The political right benefited off the cultural pathologizationof the black and poor. The war on poverty emerged and continues to pathologizethe poor until this day. The cultural turn only created a norm, the liberalorthodoxy, the parent figure, that was supposed to help those who weren’t the”norm” yet. Along with the war on poverty came stigma and the failure to trulyreduce structural inequality because of the emphasis that the market can getalleviate poverty within itself. Economics became the warrior against povertyand liberals jumped into the bandwagon of neoliberalism.
They believed that byinvesting in human capital and using markets as the solution, everyone wouldbenefit. This opened the opportunity for corporate structures to get tax cutsto “drive social investment.”The cultural turn led to a series ofevents that eventually only hurt the poor and made their state of poverty aresult of their own actions. By making it an argument of culture, sociologistscreated a bridge where one side represented the poor and the other siderepresented the mainstream white family. By doing this, and focusing onindividual behavior, researchers made the well-off lifestyle a norm andsucceeding a matter of assimilating. This reduced the emphasis on structuralinequality and true poverty alleviation. This legacy lives today as researchstill pathologizes the poor and can’t seem to focus on poverty instead of thepoor.
ReferencesO’Connor,Alice. Poverty Knowledge: Social Science,Social Policy, and the Poor in Twentieth- CenturyU.S. History. Princeton University Press, 2009. Part II – Ethnographic strategies for thecrisis in representation Ethnographic work’s purpose is to allow a researcher to live what his orher subjects are living.
It is the way being able to understand somethingbecause one lives it. In theory, a researcher’s bias is reduced when usingethnographic work because his judgements are not based on his experiences butwhat he sees, hears, smells, etc. Its purpose is to include subjects andrepresent them in research. Its purpose is to shed light on poverty and open upopportunities for better welfare policies that can help the poor. The issues atstake are well mapped out by the culture-of-poverty debates stemming from the1960’s, the structure/agency debates in anthropology across the 1980’s, and themore recent polemics concerning the complicity of urban ethnography with thepolicies of neoliberal state-building across the “regressive 1990’s.” There areserious issues of power related to the task of rendering and enumerating theurban poor as legible, visible, knowable. The stakes involved with this taskhave led many ethnographers to think carefully about how to outmaneuver thetrappings of questions related to stigma, race, agency, and structure whendealing with poverty and poor people as ethnographic objects.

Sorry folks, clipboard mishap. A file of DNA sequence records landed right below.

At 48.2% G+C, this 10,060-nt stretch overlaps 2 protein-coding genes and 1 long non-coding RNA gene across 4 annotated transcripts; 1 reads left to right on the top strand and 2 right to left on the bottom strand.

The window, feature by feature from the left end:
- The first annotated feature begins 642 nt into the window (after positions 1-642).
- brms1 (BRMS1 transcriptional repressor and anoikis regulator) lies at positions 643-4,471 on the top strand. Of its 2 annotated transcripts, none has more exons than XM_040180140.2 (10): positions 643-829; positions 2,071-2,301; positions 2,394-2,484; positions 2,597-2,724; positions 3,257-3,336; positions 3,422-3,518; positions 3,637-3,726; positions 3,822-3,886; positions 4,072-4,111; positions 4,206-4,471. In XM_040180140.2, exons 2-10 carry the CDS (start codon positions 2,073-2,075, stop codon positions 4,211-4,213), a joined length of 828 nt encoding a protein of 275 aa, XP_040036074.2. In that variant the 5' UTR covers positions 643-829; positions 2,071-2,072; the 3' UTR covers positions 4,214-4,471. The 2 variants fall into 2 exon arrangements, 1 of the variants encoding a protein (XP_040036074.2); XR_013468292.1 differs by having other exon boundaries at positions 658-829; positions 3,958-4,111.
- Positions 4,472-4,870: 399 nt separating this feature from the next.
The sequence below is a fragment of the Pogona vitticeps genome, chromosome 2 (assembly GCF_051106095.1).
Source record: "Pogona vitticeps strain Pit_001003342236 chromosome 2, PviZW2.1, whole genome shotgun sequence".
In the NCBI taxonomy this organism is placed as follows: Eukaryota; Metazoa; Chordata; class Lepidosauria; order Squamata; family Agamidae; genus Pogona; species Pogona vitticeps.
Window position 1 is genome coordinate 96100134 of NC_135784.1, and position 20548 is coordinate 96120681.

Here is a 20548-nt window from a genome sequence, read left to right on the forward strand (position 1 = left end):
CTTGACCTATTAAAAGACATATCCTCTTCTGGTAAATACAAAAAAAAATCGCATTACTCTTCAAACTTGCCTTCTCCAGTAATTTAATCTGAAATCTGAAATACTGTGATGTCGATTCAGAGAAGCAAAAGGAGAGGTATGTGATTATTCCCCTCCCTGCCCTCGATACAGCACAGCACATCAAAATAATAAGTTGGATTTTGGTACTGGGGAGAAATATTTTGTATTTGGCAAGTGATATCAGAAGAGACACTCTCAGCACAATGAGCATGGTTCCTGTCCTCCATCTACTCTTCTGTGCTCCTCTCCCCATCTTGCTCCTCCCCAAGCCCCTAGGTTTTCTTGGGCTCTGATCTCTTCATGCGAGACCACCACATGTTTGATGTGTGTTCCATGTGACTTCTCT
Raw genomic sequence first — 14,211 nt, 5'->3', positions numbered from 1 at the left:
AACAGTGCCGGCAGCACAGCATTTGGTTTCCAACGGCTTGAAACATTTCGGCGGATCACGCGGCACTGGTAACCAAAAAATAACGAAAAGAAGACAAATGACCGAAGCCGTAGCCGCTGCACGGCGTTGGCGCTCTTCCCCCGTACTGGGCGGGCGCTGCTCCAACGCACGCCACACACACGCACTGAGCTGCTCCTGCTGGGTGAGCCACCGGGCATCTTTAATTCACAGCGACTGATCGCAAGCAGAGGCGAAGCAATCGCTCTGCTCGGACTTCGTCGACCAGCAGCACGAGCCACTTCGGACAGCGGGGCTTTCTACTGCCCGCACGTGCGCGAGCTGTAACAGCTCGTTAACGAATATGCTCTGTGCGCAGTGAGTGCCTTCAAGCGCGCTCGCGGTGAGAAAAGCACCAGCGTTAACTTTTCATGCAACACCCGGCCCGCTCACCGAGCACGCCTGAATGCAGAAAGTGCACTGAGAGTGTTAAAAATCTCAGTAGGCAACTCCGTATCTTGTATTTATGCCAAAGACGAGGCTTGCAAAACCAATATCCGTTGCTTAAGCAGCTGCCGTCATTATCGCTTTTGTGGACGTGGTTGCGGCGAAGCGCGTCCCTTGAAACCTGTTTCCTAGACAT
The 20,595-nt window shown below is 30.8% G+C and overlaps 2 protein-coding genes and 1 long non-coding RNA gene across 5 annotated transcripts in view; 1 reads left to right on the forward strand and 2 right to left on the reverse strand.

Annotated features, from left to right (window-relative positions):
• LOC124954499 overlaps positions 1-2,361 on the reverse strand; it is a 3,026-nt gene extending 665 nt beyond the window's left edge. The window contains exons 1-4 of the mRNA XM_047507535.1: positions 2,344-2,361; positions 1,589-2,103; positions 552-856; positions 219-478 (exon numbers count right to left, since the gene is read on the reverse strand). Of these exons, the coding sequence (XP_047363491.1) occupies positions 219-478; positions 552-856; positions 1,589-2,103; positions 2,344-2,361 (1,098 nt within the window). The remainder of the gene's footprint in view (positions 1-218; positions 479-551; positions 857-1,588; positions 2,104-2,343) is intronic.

However, ethnographic work has its traps. Although it attempts to avoidtraps of misrepresentation, it can’t. A researcher has a different pair of lensthrough which he or she looks through and thinks about different experiences. Aresearcher has to be qualified to be a researcher, putting them in a powerposition compared to the subjects being studied as poor people are not capableof conducting this research.This paper will analyze three books usingethnographic research: Philippe Bourgois’ book, In Search of Respect: Selling Crack in El Barrio, Matthew Desmond’sEvicted, and Laurence Ralph’s Renegade Dreams. It will analyze howeach author explains, strategizes, and methodically and theoretically works tocontent with structure and agency. We will be able to see how each authorjuggles the task of not falling into the research traps but still persuadingits audience of the argument that structural forces drive these poorcommunities.
Bourgois starts off his book by saying thathe never expected to do crack in his life. He goes on to say that this,however, that doing crack is a symptom of a structural problem where the poorare forced to work in the uncensored underground to survive. They arediscriminated against in the workforce and this drives them to finding othersources of work, many times illegal. Although, Bourgois agrees that muchresearch has pathologized the poor throughout time, he justifies his researchby saying that not representing the poor will make him complicit withoppression (Bourgois 12). According to him, ethnographic work is the only wayto get true and thoughtful answers from poor people. Accordingly, Bourgoisspent hundreds of nights in crack houses making friends with drug dealers and watchingthem get high all the time. He acknowledges that although his work isethnographic, the interpretations are a result of how he analyzes theirstatements and he has the complete power to manipulate this. He decides whatgoes in his book and what does not.